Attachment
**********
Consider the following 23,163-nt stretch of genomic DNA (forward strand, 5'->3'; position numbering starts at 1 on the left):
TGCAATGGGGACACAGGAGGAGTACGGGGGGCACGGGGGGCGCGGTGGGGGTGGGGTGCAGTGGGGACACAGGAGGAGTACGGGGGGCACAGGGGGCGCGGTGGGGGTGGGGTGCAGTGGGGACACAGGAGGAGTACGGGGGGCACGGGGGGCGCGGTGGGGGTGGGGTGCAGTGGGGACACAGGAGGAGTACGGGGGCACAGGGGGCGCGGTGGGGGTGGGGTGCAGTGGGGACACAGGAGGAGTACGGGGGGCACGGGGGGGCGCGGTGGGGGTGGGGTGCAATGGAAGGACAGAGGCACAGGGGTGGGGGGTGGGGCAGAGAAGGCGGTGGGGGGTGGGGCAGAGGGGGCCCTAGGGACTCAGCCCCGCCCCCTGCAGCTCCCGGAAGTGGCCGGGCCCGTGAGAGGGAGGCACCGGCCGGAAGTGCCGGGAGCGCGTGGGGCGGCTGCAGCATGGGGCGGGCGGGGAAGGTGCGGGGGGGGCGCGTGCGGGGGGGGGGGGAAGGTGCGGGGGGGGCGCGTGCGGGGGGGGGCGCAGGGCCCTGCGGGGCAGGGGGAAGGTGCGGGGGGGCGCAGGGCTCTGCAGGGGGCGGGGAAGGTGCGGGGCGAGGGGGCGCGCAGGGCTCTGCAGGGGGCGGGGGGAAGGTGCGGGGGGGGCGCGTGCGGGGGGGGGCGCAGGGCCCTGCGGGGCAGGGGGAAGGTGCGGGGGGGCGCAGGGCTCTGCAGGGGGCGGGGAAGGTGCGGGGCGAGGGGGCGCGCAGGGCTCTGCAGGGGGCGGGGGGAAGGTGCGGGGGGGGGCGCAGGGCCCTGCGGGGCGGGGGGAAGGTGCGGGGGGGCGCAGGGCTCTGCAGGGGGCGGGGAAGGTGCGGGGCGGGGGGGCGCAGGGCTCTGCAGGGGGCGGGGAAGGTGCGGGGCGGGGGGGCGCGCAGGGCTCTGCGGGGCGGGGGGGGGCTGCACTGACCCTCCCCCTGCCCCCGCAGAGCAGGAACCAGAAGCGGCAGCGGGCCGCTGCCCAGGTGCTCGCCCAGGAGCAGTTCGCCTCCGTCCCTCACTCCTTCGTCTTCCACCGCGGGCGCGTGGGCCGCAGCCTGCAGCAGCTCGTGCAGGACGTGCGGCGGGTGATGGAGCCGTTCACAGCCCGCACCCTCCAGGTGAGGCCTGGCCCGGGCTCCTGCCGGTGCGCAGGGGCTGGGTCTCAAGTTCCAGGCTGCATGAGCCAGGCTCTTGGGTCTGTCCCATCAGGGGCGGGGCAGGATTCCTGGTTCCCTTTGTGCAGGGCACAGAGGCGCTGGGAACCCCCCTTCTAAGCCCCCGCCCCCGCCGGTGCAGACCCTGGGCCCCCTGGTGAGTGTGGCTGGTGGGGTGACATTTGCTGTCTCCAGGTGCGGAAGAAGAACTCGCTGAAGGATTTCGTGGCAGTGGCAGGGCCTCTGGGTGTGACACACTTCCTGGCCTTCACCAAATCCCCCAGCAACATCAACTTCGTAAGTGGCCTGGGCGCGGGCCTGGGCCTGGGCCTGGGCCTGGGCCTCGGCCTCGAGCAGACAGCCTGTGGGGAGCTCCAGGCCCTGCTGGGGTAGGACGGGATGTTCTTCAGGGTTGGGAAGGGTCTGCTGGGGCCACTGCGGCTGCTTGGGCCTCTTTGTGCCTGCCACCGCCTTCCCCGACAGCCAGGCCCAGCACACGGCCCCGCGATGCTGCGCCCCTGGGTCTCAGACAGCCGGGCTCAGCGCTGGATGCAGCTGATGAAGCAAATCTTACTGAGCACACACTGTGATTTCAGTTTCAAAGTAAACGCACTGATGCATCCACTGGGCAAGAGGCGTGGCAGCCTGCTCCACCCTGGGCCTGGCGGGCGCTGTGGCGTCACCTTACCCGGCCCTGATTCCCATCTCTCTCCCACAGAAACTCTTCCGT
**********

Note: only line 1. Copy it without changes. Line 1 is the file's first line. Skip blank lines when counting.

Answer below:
Consider the following 23,163-nt stretch of genomic DNA (forward strand, 5'->3'; position numbering starts at 1 on the left):